City Would Expand to Kendall County Line Under Ambitious Annexation Plan

Last year, the Texas Legislature approved a bill that prohibits cities from annexing populated unincorporated areas without the approval of the people who live there.  So this week, San Antonio City Council is expected to request that approval from thousands of people in one of the fastest growing parts of Bexar County, News Radio 1200 WOAI reports.

The City's plan would bring northwest Bexar County, from Grey Forest west of I-10 all the way to the Kendall County line, into the city limits.  A similar plan is in the works to annex a large area of unincorporated Bexar County near the Lackland AFB Medina Annex along on on either side of Loop 1604 and Highway 90.

The City says the annexation would allow City government to better regulate growth and development in those two fast growing areas to protect Camp Bullis, Camp Stanley, and Lackland, all of which are critical to the area's economy.  

The military has stated that residential and commercial development, mainly the lights from thousands of new homes and businesses being built along the I-10 corridor outside Camp Bullis Road which potentially could make night time med-evac helicopter pilot training ineffective at Camp Bullis, is the major threat facing the posts as a new round of Base Closings looms.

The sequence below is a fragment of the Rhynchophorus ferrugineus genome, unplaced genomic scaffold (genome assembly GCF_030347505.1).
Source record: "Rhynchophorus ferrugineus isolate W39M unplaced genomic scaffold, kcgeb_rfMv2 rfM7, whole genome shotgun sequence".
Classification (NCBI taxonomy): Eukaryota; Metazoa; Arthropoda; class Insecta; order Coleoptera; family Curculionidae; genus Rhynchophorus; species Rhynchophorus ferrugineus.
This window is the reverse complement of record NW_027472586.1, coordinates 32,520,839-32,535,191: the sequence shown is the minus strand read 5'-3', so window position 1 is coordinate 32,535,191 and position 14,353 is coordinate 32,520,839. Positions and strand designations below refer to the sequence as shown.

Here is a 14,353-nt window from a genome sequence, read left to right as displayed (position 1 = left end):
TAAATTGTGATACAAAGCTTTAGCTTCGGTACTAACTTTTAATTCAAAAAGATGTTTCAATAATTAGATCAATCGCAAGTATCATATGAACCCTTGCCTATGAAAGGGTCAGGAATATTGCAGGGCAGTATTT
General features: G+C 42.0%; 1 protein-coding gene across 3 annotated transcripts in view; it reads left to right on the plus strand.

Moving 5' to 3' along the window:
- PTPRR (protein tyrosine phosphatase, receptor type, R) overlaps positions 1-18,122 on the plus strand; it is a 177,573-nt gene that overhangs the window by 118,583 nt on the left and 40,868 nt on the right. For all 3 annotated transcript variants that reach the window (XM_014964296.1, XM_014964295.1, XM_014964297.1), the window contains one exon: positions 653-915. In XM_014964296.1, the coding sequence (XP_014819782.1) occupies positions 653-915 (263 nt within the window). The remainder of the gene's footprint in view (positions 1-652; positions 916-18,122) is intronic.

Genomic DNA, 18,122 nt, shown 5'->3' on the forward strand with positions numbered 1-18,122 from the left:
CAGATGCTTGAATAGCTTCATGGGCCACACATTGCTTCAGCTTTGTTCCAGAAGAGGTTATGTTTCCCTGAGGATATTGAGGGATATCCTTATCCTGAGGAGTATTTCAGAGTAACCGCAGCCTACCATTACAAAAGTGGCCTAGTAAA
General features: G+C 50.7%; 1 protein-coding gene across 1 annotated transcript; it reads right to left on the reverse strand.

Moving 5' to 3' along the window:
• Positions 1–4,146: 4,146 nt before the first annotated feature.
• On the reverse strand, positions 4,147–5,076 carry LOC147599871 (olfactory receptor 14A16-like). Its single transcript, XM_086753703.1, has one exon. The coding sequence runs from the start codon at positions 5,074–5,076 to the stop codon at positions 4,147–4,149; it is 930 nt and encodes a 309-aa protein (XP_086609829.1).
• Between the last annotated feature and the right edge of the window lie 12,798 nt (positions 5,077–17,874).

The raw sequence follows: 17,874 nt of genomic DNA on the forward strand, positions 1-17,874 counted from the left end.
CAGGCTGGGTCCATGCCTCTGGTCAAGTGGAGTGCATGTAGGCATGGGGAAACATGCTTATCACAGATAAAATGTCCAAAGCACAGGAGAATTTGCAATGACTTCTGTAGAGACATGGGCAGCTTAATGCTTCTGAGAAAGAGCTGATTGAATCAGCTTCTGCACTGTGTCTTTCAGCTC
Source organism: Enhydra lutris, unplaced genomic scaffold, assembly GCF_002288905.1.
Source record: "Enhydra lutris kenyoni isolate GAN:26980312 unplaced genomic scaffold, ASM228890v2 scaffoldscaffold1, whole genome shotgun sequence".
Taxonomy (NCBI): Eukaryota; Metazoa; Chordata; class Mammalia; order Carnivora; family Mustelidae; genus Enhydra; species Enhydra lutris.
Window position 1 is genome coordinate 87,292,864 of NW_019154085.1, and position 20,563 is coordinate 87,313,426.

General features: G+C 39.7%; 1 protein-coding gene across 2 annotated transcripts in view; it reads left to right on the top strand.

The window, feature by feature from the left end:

According to a memo circulated to members of City Council, the plan is to annex residential and commercial areas not currently inside the city  limits within five miles of the military posts.

"The City Council of the City of San Antonio takes this action to protect the areas around Camp Bullis and Camp Stanley military bases, and to preserve the efficacy of the bases' respective missions," the mission statement of the resolution reads.

The language of the ballot measure to be presented to Council on Thursday calls for 'limited purpose annexation' of the affected areas for three years, and city property taxes would not be collected during the three year plan.  But during that three years, the City would have the authority to begin 'planning, zoning, safety, and health ordinances.

'Under the proposal, "upon annexation for full purposes (within three years after limited annexation occurs) the City would begin providing police, fire,  EMS, street maintenance and other services to the areas.

Even a rejection of the annexation would allow the city to "adopt and enforce ordinances regulating land use in the manner recommended by the most recent joint land use study, including the authority to adopt fees and fines and other regulatory charges."

The election would be set for Election Day this November, but the effective date of the limited purpose annexation would be set following public hearings.  

But a budget prospectus included with the annexation memo predicts the City receiving $11.8 million in annual property tax revenue from the Camp Bullis area to be annexed in the 2023 Fiscal Year.  The City also plans to begin collecting city sales taxes from the newly annexed area in Fiscal Year 2022, in the amount of $261,000.

Besides protected Camp Bullis and Camp Stanley, the City treasury will benefit from the annexation as well, according to the study.

It has making $1.1 million net after services are provided to the area starting in Fiscal Year 2023, a number City budget planners expect will rapidly grow to $3 million a year by Fiscal 2032.

The total value of the property in the area to be annexed is estimated by the city at $3.1 billion.

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